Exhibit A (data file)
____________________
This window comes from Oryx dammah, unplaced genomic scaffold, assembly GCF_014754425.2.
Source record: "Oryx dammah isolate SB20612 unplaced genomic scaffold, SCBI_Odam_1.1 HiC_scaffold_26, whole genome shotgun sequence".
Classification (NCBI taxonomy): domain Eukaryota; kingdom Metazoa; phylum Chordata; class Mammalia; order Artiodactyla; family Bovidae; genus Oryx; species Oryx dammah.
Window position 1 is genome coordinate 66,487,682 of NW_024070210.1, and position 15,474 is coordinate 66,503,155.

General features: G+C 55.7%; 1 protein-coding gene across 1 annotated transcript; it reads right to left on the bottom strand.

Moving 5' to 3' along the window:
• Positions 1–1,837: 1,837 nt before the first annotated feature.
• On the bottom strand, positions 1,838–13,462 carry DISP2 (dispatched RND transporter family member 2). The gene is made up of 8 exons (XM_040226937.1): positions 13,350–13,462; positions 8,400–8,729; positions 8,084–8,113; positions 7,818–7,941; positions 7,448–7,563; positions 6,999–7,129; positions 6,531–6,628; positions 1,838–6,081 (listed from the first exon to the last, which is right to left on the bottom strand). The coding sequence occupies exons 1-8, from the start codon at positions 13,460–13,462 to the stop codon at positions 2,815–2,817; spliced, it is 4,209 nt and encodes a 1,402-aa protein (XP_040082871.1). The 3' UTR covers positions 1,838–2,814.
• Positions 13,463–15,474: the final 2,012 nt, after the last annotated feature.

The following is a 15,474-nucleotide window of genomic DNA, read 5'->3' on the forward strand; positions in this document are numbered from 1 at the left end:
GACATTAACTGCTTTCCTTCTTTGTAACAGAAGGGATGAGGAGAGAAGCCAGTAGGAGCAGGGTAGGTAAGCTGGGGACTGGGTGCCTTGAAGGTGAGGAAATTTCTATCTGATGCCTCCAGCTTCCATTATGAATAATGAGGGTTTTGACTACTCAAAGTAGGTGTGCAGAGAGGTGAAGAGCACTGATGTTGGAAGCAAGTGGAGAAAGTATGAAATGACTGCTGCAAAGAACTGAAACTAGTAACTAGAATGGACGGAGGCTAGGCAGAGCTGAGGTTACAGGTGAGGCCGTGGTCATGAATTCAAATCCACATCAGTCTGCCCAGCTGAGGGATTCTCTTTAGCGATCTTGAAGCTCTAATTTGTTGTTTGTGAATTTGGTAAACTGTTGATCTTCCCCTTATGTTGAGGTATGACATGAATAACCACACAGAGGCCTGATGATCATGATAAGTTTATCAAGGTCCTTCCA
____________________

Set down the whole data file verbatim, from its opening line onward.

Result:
This window comes from Oryx dammah, unplaced genomic scaffold, assembly GCF_014754425.2.
Source record: "Oryx dammah isolate SB20612 unplaced genomic scaffold, SCBI_Odam_1.1 HiC_scaffold_26, whole genome shotgun sequence".
Classification (NCBI taxonomy): domain Eukaryota; kingdom Metazoa; phylum Chordata; class Mammalia; order Artiodactyla; family Bovidae; genus Oryx; species Oryx dammah.
Window position 1 is genome coordinate 66,487,682 of NW_024070210.1, and position 15,474 is coordinate 66,503,155.

General features: G+C 55.7%; 1 protein-coding gene across 1 annotated transcript; it reads right to left on the bottom strand.

Moving 5' to 3' along the window:
• Positions 1–1,837: 1,837 nt before the first annotated feature.
• On the bottom strand, positions 1,838–13,462 carry DISP2 (dispatched RND transporter family member 2). The gene is made up of 8 exons (XM_040226937.1): positions 13,350–13,462; positions 8,400–8,729; positions 8,084–8,113; positions 7,818–7,941; positions 7,448–7,563; positions 6,999–7,129; positions 6,531–6,628; positions 1,838–6,081 (listed from the first exon to the last, which is right to left on the bottom strand). The coding sequence occupies exons 1-8, from the start codon at positions 13,460–13,462 to the stop codon at positions 2,815–2,817; spliced, it is 4,209 nt and encodes a 1,402-aa protein (XP_040082871.1). The 3' UTR covers positions 1,838–2,814.
• Positions 13,463–15,474: the final 2,012 nt, after the last annotated feature.

The following is a 15,474-nucleotide window of genomic DNA, read 5'->3' on the forward strand; positions in this document are numbered from 1 at the left end:
GACATTAACTGCTTTCCTTCTTTGTAACAGAAGGGATGAGGAGAGAAGCCAGTAGGAGCAGGGTAGGTAAGCTGGGGACTGGGTGCCTTGAAGGTGAGGAAATTTCTATCTGATGCCTCCAGCTTCCATTATGAATAATGAGGGTTTTGACTACTCAAAGTAGGTGTGCAGAGAGGTGAAGAGCACTGATGTTGGAAGCAAGTGGAGAAAGTATGAAATGACTGCTGCAAAGAACTGAAACTAGTAACTAGAATGGACGGAGGCTAGGCAGAGCTGAGGTTACAGGTGAGGCCGTGGTCATGAATTCAAATCCACATCAGTCTGCCCAGCTGAGGGATTCTCTTTAGCGATCTTGAAGCTCTAATTTGTTGTTTGTGAATTTGGTAAACTGTTGATCTTCCCCTTATGTTGAGGTATGACATGAATAACCACACAGAGGCCTGATGATCATGATAAGTTTATCAAGGTCCTTCCA